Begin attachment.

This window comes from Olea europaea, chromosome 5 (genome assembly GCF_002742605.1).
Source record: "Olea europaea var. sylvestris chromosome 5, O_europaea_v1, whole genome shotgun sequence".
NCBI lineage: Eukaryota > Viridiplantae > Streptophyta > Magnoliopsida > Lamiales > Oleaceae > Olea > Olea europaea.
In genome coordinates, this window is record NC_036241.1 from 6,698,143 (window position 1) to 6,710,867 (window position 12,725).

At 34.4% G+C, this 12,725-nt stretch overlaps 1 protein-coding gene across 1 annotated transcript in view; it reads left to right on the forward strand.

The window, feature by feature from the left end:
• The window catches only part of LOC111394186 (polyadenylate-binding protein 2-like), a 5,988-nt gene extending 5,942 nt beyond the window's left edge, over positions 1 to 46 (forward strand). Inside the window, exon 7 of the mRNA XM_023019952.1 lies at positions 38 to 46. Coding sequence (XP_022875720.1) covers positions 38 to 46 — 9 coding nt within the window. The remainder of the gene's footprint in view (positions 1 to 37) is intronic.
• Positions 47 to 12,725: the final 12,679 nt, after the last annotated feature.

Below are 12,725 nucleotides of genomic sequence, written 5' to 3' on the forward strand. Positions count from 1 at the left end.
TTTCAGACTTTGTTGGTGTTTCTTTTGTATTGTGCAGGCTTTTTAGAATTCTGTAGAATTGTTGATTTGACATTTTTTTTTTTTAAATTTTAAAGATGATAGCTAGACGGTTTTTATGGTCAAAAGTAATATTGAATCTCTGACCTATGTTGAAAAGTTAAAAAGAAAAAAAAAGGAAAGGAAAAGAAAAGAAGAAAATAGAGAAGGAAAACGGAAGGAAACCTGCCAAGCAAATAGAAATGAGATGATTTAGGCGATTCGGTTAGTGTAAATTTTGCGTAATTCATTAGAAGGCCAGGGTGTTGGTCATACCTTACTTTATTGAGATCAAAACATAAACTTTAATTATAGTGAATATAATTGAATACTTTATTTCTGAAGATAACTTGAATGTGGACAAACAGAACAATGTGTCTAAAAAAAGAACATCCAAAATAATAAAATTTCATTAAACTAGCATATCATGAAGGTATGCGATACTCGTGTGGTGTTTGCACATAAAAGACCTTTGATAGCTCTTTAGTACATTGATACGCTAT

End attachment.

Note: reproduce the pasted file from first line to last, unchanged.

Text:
This window comes from Olea europaea, chromosome 5 (genome assembly GCF_002742605.1).
Source record: "Olea europaea var. sylvestris chromosome 5, O_europaea_v1, whole genome shotgun sequence".
NCBI lineage: Eukaryota > Viridiplantae > Streptophyta > Magnoliopsida > Lamiales > Oleaceae > Olea > Olea europaea.
In genome coordinates, this window is record NC_036241.1 from 6,698,143 (window position 1) to 6,710,867 (window position 12,725).

At 34.4% G+C, this 12,725-nt stretch overlaps 1 protein-coding gene across 1 annotated transcript in view; it reads left to right on the forward strand.

The window, feature by feature from the left end:
• The window catches only part of LOC111394186 (polyadenylate-binding protein 2-like), a 5,988-nt gene extending 5,942 nt beyond the window's left edge, over positions 1 to 46 (forward strand). Inside the window, exon 7 of the mRNA XM_023019952.1 lies at positions 38 to 46. Coding sequence (XP_022875720.1) covers positions 38 to 46 — 9 coding nt within the window. The remainder of the gene's footprint in view (positions 1 to 37) is intronic.
• Positions 47 to 12,725: the final 12,679 nt, after the last annotated feature.

Below are 12,725 nucleotides of genomic sequence, written 5' to 3' on the forward strand. Positions count from 1 at the left end.
TTTCAGACTTTGTTGGTGTTTCTTTTGTATTGTGCAGGCTTTTTAGAATTCTGTAGAATTGTTGATTTGACATTTTTTTTTTTTAAATTTTAAAGATGATAGCTAGACGGTTTTTATGGTCAAAAGTAATATTGAATCTCTGACCTATGTTGAAAAGTTAAAAAGAAAAAAAAAGGAAAGGAAAAGAAAAGAAGAAAATAGAGAAGGAAAACGGAAGGAAACCTGCCAAGCAAATAGAAATGAGATGATTTAGGCGATTCGGTTAGTGTAAATTTTGCGTAATTCATTAGAAGGCCAGGGTGTTGGTCATACCTTACTTTATTGAGATCAAAACATAAACTTTAATTATAGTGAATATAATTGAATACTTTATTTCTGAAGATAACTTGAATGTGGACAAACAGAACAATGTGTCTAAAAAAAGAACATCCAAAATAATAAAATTTCATTAAACTAGCATATCATGAAGGTATGCGATACTCGTGTGGTGTTTGCACATAAAAGACCTTTGATAGCTCTTTAGTACATTGATACGCTAT